Case presentation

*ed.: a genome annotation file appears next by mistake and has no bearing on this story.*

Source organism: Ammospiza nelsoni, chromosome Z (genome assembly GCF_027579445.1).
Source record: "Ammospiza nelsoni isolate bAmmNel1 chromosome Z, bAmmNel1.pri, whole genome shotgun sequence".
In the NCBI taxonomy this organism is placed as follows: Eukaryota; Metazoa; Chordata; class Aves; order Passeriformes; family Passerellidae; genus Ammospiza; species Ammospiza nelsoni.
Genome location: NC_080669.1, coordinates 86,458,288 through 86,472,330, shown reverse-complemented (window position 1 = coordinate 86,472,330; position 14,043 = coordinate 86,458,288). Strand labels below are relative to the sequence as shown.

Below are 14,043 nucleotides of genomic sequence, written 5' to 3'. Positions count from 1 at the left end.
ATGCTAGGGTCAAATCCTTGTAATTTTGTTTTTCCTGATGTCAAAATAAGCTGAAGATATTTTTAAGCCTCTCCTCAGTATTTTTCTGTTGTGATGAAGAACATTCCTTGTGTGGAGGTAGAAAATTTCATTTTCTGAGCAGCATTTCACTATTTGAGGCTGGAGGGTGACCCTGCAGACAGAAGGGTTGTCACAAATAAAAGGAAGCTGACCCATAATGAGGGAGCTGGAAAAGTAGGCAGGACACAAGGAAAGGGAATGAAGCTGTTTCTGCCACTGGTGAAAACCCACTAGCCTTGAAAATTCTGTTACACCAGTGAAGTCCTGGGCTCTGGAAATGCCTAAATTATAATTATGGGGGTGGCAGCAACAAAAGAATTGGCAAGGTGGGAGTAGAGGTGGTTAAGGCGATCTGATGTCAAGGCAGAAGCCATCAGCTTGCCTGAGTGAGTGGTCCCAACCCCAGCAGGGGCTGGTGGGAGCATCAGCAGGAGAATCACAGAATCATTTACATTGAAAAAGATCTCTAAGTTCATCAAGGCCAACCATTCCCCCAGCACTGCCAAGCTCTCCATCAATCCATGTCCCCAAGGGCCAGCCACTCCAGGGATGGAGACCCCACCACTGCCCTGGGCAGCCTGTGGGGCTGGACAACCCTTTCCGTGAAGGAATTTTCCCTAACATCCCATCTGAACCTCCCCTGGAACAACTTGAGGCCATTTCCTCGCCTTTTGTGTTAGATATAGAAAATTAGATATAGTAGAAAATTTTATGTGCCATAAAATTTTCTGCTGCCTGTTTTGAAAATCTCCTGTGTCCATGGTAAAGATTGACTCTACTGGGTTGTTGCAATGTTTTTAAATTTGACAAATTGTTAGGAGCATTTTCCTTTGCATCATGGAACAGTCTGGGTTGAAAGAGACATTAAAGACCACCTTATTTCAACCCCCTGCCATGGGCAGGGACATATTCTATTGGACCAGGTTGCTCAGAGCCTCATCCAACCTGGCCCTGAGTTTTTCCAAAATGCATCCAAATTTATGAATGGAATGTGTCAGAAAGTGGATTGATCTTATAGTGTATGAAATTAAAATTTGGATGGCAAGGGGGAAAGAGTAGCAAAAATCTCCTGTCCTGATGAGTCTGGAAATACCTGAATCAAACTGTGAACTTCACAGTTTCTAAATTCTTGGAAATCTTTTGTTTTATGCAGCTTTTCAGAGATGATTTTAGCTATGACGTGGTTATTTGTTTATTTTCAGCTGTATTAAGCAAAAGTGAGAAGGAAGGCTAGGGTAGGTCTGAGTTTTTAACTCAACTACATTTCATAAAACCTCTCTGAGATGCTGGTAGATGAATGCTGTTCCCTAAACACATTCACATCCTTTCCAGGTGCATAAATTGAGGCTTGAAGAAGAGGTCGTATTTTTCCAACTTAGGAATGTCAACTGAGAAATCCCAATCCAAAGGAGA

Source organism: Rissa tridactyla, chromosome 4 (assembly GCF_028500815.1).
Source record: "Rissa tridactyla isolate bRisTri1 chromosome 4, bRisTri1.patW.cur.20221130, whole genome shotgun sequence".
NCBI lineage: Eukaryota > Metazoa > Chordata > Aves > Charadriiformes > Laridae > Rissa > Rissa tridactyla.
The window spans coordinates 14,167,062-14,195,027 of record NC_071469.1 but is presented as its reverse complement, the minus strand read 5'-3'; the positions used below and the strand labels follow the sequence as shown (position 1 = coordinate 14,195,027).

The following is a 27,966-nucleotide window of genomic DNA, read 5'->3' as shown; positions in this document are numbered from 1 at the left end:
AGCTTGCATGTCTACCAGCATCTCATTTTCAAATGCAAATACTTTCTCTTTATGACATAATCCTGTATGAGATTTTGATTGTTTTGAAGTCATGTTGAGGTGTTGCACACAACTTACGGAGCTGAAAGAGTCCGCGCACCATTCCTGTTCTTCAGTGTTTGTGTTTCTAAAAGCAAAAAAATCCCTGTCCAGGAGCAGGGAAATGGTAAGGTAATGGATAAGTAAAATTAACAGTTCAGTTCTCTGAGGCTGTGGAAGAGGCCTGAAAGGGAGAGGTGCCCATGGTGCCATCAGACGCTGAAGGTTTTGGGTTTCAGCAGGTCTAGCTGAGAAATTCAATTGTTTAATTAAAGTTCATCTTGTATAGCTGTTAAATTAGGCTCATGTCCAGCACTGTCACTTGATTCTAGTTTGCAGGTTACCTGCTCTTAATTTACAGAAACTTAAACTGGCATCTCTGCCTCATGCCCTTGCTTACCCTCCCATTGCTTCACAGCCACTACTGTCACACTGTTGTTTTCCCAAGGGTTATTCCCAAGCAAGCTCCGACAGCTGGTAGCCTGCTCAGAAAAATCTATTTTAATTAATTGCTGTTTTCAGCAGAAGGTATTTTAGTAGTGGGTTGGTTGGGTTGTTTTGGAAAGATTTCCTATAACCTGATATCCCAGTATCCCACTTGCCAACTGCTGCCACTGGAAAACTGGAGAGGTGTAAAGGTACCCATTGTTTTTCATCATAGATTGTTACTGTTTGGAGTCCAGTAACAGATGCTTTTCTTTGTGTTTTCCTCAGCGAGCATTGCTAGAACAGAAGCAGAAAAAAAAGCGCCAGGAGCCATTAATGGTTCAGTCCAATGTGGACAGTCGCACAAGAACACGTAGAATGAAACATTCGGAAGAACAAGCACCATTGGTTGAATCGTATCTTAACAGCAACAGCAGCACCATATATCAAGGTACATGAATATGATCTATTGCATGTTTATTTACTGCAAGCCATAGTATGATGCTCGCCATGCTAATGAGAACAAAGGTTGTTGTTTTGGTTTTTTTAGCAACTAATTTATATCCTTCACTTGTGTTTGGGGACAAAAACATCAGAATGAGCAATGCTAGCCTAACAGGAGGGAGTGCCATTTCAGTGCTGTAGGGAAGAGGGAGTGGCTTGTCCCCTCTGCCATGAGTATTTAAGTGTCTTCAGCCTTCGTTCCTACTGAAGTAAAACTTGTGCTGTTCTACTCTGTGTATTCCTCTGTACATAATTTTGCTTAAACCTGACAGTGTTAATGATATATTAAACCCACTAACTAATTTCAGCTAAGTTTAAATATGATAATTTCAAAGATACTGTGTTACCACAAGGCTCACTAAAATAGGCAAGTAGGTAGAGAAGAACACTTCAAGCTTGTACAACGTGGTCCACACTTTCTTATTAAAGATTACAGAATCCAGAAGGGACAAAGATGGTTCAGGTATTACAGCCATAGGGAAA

Here, we report the rare case of a 64-year old male patient with rheumatoid arthritis, relapsing fever and recently occurring painful subcutaneous nodules predominantly at the inner part of his left upper limb.